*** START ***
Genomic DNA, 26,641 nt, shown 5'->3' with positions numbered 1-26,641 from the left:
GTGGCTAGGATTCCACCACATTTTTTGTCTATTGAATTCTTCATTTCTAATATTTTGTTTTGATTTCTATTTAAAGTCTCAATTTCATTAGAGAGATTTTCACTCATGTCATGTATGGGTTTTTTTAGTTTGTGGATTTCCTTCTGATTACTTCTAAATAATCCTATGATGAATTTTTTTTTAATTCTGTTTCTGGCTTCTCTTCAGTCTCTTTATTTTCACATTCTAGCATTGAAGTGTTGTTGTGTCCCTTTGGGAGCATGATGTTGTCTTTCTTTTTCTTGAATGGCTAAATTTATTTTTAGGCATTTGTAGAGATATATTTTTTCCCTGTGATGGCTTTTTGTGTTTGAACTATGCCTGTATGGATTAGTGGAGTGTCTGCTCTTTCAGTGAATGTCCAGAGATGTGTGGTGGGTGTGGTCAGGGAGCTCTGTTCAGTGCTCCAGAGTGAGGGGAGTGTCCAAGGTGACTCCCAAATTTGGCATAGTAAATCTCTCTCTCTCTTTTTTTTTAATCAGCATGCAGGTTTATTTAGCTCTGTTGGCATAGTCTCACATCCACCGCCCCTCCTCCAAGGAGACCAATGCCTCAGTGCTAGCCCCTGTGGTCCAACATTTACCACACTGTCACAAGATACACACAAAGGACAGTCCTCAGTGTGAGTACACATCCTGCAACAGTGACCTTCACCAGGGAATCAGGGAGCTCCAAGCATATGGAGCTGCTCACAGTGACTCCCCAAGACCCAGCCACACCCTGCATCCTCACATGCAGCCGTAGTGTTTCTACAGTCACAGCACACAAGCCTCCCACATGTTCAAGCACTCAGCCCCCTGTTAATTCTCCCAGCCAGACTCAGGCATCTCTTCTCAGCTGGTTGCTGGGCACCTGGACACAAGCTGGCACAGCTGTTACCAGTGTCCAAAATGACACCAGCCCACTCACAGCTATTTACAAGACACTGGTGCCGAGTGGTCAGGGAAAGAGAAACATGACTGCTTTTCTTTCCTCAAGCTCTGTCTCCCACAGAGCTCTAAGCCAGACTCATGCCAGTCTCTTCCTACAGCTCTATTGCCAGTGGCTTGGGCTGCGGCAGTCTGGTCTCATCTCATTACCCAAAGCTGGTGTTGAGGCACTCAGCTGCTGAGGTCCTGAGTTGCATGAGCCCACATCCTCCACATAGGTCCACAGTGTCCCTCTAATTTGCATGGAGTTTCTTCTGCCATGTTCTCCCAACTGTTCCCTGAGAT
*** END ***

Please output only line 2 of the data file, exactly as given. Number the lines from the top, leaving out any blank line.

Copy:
GTGGCTAGGATTCCACCACATTTTTTGTCTATTGAATTCTTCATTTCTAATATTTTGTTTTGATTTCTATTTAAAGTCTCAATTTCATTAGAGAGATTTTCACTCATGTCATGTATGGGTTTTTTTAGTTTGTGGATTTCCTTCTGATTACTTCTAAATAATCCTATGATGAATTTTTTTTTAATTCTGTTTCTGGCTTCTCTTCAGTCTCTTTATTTTCACATTCTAGCATTGAAGTGTTGTTGTGTCCCTTTGGGAGCATGATGTTGTCTTTCTTTTTCTTGAATGGCTAAATTTATTTTTAGGCATTTGTAGAGATATATTTTTTCCCTGTGATGGCTTTTTGTGTTTGAACTATGCCTGTATGGATTAGTGGAGTGTCTGCTCTTTCAGTGAATGTCCAGAGATGTGTGGTGGGTGTGGTCAGGGAGCTCTGTTCAGTGCTCCAGAGTGAGGGGAGTGTCCAAGGTGACTCCCAAATTTGGCATAGTAAATCTCTCTCTCTCTTTTTTTTTAATCAGCATGCAGGTTTATTTAGCTCTGTTGGCATAGTCTCACATCCACCGCCCCTCCTCCAAGGAGACCAATGCCTCAGTGCTAGCCCCTGTGGTCCAACATTTACCACACTGTCACAAGATACACACAAAGGACAGTCCTCAGTGTGAGTACACATCCTGCAACAGTGACCTTCACCAGGGAATCAGGGAGCTCCAAGCATATGGAGCTGCTCACAGTGACTCCCCAAGACCCAGCCACACCCTGCATCCTCACATGCAGCCGTAGTGTTTCTACAGTCACAGCACACAAGCCTCCCACATGTTCAAGCACTCAGCCCCCTGTTAATTCTCCCAGCCAGACTCAGGCATCTCTTCTCAGCTGGTTGCTGGGCACCTGGACACAAGCTGGCACAGCTGTTACCAGTGTCCAAAATGACACCAGCCCACTCACAGCTATTTACAAGACACTGGTGCCGAGTGGTCAGGGAAAGAGAAACATGACTGCTTTTCTTTCCTCAAGCTCTGTCTCCCACAGAGCTCTAAGCCAGACTCATGCCAGTCTCTTCCTACAGCTCTATTGCCAGTGGCTTGGGCTGCGGCAGTCTGGTCTCATCTCATTACCCAAAGCTGGTGTTGAGGCACTCAGCTGCTGAGGTCCTGAGTTGCATGAGCCCACATCCTCCACATAGGTCCACAGTGTCCCTCTAATTTGCATGGAGTTTCTTCTGCCATGTTCTCCCAACTGTTCCCTGAGAT